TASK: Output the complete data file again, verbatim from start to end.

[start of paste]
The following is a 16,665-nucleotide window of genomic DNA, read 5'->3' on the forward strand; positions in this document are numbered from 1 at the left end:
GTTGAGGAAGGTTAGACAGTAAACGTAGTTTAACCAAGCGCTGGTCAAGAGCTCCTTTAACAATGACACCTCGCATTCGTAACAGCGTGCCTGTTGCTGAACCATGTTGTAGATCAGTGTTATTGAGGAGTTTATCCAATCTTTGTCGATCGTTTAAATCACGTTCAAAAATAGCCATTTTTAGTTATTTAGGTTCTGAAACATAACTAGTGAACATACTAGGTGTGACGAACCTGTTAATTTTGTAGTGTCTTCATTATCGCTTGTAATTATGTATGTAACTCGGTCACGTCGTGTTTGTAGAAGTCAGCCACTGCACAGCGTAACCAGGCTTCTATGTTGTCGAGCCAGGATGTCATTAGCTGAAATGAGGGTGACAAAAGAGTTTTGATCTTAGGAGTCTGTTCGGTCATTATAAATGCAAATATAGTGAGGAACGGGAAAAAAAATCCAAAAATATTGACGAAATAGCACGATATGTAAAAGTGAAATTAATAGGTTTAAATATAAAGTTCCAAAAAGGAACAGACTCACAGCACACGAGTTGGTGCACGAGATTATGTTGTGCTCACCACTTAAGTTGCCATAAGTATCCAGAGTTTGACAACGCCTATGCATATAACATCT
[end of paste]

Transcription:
The following is a 16,665-nucleotide window of genomic DNA, read 5'->3' on the forward strand; positions in this document are numbered from 1 at the left end:
GTTGAGGAAGGTTAGACAGTAAACGTAGTTTAACCAAGCGCTGGTCAAGAGCTCCTTTAACAATGACACCTCGCATTCGTAACAGCGTGCCTGTTGCTGAACCATGTTGTAGATCAGTGTTATTGAGGAGTTTATCCAATCTTTGTCGATCGTTTAAATCACGTTCAAAAATAGCCATTTTTAGTTATTTAGGTTCTGAAACATAACTAGTGAACATACTAGGTGTGACGAACCTGTTAATTTTGTAGTGTCTTCATTATCGCTTGTAATTATGTATGTAACTCGGTCACGTCGTGTTTGTAGAAGTCAGCCACTGCACAGCGTAACCAGGCTTCTATGTTGTCGAGCCAGGATGTCATTAGCTGAAATGAGGGTGACAAAAGAGTTTTGATCTTAGGAGTCTGTTCGGTCATTATAAATGCAAATATAGTGAGGAACGGGAAAAAAAATCCAAAAATATTGACGAAATAGCACGATATGTAAAAGTGAAATTAATAGGTTTAAATATAAAGTTCCAAAAAGGAACAGACTCACAGCACACGAGTTGGTGCACGAGATTATGTTGTGCTCACCACTTAAGTTGCCATAAGTATCCAGAGTTTGACAACGCCTATGCATATAACATCT